If there is no reason, then no. An employer does not need a valid reason, or any reason. An employer has the absolute right to terminate you at the end of your contract even if there is no reason.
If there is a reason, then maybe. If an employer terminates someone for certain very specific illegal reasons, such as race, religion, gender, membership in the national guard, etc., then you can sue for that.
But if it was for any other reason, even a bad one, or even if it was completely random, then it doesn't matter whether the judge agrees with the boss or not, because it's not up to the judge; it's up to the boss, unless there is an illegal reason.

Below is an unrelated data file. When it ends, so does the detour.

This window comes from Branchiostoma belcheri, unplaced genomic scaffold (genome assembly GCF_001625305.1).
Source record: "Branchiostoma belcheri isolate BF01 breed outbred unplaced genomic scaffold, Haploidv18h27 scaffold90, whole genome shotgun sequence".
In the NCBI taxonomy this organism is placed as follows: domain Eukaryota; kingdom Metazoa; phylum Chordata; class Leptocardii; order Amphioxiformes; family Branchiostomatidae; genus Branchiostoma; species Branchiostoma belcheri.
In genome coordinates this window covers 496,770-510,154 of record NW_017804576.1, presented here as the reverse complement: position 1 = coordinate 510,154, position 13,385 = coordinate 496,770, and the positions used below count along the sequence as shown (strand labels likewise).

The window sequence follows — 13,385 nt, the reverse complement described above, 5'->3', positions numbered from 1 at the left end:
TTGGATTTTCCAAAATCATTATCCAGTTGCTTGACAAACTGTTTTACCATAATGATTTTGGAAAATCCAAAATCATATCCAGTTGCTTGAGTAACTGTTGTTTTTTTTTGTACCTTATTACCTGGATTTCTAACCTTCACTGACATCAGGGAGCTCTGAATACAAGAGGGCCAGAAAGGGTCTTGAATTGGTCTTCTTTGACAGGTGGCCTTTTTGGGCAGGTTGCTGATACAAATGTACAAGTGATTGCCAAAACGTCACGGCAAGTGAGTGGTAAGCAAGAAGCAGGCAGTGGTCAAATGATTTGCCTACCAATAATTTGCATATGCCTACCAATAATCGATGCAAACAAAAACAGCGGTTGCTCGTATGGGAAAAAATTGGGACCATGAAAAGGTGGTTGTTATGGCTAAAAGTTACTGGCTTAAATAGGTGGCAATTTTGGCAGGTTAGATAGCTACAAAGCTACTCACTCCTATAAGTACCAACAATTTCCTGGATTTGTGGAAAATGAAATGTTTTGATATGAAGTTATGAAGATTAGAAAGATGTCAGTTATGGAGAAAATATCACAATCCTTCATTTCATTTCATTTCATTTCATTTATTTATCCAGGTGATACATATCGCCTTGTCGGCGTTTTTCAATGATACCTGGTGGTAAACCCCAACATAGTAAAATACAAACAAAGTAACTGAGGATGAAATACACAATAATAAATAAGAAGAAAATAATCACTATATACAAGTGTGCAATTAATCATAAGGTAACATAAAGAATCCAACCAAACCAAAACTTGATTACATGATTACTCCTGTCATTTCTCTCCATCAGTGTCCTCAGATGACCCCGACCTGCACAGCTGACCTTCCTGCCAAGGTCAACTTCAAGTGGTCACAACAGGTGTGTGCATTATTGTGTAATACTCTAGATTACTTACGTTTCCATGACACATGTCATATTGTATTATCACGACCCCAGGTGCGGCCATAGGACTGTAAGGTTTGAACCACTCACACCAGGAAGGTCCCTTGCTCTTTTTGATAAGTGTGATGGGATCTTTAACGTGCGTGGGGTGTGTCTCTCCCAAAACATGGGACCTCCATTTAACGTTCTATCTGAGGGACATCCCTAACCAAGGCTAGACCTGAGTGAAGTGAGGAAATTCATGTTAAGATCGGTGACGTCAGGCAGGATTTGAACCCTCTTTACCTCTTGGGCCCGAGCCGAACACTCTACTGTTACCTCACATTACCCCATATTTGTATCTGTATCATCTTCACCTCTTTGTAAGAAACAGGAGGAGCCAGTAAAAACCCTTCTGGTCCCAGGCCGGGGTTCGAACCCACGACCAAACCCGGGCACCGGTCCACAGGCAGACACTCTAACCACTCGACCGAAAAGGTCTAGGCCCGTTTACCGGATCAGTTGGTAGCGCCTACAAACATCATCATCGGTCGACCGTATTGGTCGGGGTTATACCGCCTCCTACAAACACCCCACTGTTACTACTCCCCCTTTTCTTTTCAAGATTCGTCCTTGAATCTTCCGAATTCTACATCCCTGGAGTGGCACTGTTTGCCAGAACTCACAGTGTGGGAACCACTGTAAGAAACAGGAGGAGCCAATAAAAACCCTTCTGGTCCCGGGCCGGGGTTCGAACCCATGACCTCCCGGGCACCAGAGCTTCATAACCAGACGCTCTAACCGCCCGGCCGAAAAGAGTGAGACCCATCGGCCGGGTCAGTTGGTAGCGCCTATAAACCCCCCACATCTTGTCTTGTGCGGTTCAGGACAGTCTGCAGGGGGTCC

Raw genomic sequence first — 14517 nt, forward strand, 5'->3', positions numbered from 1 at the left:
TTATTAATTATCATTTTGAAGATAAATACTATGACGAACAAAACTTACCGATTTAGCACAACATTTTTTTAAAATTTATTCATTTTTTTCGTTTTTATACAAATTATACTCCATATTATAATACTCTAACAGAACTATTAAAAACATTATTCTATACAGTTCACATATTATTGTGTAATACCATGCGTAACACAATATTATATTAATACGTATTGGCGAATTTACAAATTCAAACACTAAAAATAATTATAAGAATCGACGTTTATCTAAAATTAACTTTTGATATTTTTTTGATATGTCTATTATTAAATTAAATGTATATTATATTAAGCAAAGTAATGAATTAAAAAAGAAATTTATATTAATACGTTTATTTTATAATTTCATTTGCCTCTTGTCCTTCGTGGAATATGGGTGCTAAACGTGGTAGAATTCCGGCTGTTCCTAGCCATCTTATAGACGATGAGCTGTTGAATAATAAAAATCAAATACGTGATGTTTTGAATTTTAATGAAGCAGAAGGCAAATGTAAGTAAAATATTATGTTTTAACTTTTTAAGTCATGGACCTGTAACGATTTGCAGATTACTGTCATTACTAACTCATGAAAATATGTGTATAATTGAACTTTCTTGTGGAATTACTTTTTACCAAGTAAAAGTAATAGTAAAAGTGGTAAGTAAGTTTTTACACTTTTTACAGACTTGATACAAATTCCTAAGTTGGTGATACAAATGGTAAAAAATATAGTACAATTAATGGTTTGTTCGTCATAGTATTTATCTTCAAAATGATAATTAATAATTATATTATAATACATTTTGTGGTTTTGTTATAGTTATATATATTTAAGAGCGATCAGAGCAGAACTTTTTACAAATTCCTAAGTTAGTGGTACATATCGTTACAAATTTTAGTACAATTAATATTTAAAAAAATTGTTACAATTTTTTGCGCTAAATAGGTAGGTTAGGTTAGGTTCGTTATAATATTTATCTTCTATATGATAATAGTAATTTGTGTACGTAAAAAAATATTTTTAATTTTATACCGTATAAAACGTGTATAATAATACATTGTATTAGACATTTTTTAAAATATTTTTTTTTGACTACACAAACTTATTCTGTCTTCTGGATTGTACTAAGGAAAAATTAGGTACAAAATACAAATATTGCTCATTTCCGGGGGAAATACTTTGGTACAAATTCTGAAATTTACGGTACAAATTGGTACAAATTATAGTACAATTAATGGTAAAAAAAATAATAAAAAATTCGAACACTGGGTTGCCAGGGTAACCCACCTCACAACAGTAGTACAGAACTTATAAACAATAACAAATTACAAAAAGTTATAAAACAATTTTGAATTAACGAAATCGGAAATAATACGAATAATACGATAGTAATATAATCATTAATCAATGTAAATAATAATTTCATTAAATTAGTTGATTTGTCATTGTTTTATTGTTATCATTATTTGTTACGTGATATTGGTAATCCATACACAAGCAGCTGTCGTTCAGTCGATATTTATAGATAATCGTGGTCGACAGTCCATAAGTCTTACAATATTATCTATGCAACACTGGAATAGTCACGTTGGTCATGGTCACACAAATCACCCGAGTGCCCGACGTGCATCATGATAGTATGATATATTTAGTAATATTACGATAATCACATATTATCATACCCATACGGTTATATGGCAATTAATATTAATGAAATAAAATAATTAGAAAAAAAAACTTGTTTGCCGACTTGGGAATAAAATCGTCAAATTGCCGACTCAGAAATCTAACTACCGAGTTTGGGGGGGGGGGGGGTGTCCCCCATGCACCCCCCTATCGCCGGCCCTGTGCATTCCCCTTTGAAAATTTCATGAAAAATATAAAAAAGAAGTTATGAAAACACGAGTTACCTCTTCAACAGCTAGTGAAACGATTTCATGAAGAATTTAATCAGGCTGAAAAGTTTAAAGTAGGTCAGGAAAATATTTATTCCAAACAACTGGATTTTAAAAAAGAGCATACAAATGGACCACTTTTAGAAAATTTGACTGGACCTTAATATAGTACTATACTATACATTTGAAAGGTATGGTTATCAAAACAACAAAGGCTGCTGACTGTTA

A termination is "wrongful" in two situations: (1) if there is an illegal reason, and (2) if it violates the contract.
Lack of a valid reason doesn't make it wrongful. If an employer is accused of wrongful termination but proves that they decided which employee to fire by flipping a coin, that's actually a good defense, because bad luck isn't an illegal reason.